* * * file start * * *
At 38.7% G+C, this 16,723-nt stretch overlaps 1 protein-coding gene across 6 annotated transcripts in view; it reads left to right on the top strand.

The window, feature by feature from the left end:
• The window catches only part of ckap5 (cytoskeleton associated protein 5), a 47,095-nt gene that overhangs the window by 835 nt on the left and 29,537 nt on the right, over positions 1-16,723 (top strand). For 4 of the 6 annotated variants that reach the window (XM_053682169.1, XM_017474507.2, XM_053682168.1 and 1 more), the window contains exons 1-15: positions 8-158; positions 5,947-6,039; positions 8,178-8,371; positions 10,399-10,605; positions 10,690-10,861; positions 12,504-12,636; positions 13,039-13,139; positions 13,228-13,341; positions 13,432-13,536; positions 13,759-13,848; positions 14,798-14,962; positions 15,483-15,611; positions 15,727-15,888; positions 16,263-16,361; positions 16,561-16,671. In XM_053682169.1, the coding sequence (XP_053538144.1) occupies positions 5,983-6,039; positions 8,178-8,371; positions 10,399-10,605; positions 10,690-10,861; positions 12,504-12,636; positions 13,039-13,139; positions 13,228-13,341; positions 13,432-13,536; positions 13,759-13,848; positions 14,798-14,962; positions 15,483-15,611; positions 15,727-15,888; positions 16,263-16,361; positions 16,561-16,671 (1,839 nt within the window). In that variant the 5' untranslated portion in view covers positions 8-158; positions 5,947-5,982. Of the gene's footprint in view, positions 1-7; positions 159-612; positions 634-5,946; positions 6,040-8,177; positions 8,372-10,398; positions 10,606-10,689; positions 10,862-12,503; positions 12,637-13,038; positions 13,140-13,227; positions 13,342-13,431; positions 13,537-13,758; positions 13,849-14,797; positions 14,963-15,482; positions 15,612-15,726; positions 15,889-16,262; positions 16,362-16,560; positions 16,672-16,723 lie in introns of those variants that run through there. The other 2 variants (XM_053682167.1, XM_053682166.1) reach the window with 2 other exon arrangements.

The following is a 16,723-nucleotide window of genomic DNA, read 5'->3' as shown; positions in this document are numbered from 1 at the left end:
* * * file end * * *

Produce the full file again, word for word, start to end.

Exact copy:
At 38.7% G+C, this 16,723-nt stretch overlaps 1 protein-coding gene across 6 annotated transcripts in view; it reads left to right on the top strand.

The window, feature by feature from the left end:
• The window catches only part of ckap5 (cytoskeleton associated protein 5), a 47,095-nt gene that overhangs the window by 835 nt on the left and 29,537 nt on the right, over positions 1-16,723 (top strand). For 4 of the 6 annotated variants that reach the window (XM_053682169.1, XM_017474507.2, XM_053682168.1 and 1 more), the window contains exons 1-15: positions 8-158; positions 5,947-6,039; positions 8,178-8,371; positions 10,399-10,605; positions 10,690-10,861; positions 12,504-12,636; positions 13,039-13,139; positions 13,228-13,341; positions 13,432-13,536; positions 13,759-13,848; positions 14,798-14,962; positions 15,483-15,611; positions 15,727-15,888; positions 16,263-16,361; positions 16,561-16,671. In XM_053682169.1, the coding sequence (XP_053538144.1) occupies positions 5,983-6,039; positions 8,178-8,371; positions 10,399-10,605; positions 10,690-10,861; positions 12,504-12,636; positions 13,039-13,139; positions 13,228-13,341; positions 13,432-13,536; positions 13,759-13,848; positions 14,798-14,962; positions 15,483-15,611; positions 15,727-15,888; positions 16,263-16,361; positions 16,561-16,671 (1,839 nt within the window). In that variant the 5' untranslated portion in view covers positions 8-158; positions 5,947-5,982. Of the gene's footprint in view, positions 1-7; positions 159-612; positions 634-5,946; positions 6,040-8,177; positions 8,372-10,398; positions 10,606-10,689; positions 10,862-12,503; positions 12,637-13,038; positions 13,140-13,227; positions 13,342-13,431; positions 13,537-13,758; positions 13,849-14,797; positions 14,963-15,482; positions 15,612-15,726; positions 15,889-16,262; positions 16,362-16,560; positions 16,672-16,723 lie in introns of those variants that run through there. The other 2 variants (XM_053682167.1, XM_053682166.1) reach the window with 2 other exon arrangements.

The following is a 16,723-nucleotide window of genomic DNA, read 5'->3' as shown; positions in this document are numbered from 1 at the left end: